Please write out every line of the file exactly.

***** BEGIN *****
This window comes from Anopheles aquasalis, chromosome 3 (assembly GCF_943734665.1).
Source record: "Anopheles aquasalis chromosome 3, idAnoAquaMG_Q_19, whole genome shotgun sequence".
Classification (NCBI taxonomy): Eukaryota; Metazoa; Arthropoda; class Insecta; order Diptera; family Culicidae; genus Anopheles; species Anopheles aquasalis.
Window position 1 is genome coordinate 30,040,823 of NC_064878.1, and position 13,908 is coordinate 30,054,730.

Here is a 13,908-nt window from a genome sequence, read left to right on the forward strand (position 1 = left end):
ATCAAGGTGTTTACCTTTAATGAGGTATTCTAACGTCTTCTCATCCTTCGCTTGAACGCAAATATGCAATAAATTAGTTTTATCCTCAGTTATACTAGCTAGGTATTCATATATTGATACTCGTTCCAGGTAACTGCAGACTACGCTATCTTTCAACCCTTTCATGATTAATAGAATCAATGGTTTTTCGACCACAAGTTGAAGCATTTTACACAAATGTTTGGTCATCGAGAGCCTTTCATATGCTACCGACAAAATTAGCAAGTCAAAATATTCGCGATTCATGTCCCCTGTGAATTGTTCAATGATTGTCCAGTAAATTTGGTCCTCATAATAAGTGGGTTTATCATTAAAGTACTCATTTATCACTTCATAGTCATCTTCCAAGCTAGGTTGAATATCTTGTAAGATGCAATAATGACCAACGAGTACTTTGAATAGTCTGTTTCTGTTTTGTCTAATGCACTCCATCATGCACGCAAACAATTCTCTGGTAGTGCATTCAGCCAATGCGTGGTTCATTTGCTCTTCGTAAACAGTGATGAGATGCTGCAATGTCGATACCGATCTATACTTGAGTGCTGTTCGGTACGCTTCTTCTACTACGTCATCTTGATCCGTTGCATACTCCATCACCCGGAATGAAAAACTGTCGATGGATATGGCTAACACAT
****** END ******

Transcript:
This window comes from Anopheles aquasalis, chromosome 3 (assembly GCF_943734665.1).
Source record: "Anopheles aquasalis chromosome 3, idAnoAquaMG_Q_19, whole genome shotgun sequence".
Classification (NCBI taxonomy): Eukaryota; Metazoa; Arthropoda; class Insecta; order Diptera; family Culicidae; genus Anopheles; species Anopheles aquasalis.
Window position 1 is genome coordinate 30,040,823 of NC_064878.1, and position 13,908 is coordinate 30,054,730.

Here is a 13,908-nt window from a genome sequence, read left to right on the forward strand (position 1 = left end):
ATCAAGGTGTTTACCTTTAATGAGGTATTCTAACGTCTTCTCATCCTTCGCTTGAACGCAAATATGCAATAAATTAGTTTTATCCTCAGTTATACTAGCTAGGTATTCATATATTGATACTCGTTCCAGGTAACTGCAGACTACGCTATCTTTCAACCCTTTCATGATTAATAGAATCAATGGTTTTTCGACCACAAGTTGAAGCATTTTACACAAATGTTTGGTCATCGAGAGCCTTTCATATGCTACCGACAAAATTAGCAAGTCAAAATATTCGCGATTCATGTCCCCTGTGAATTGTTCAATGATTGTCCAGTAAATTTGGTCCTCATAATAAGTGGGTTTATCATTAAAGTACTCATTTATCACTTCATAGTCATCTTCCAAGCTAGGTTGAATATCTTGTAAGATGCAATAATGACCAACGAGTACTTTGAATAGTCTGTTTCTGTTTTGTCTAATGCACTCCATCATGCACGCAAACAATTCTCTGGTAGTGCATTCAGCCAATGCGTGGTTCATTTGCTCTTCGTAAACAGTGATGAGATGCTGCAATGTCGATACCGATCTATACTTGAGTGCTGTTCGGTACGCTTCTTCTACTACGTCATCTTGATCCGTTGCATACTCCATCACCCGGAATGAAAAACTGTCGATGGATATGGCTAACACAT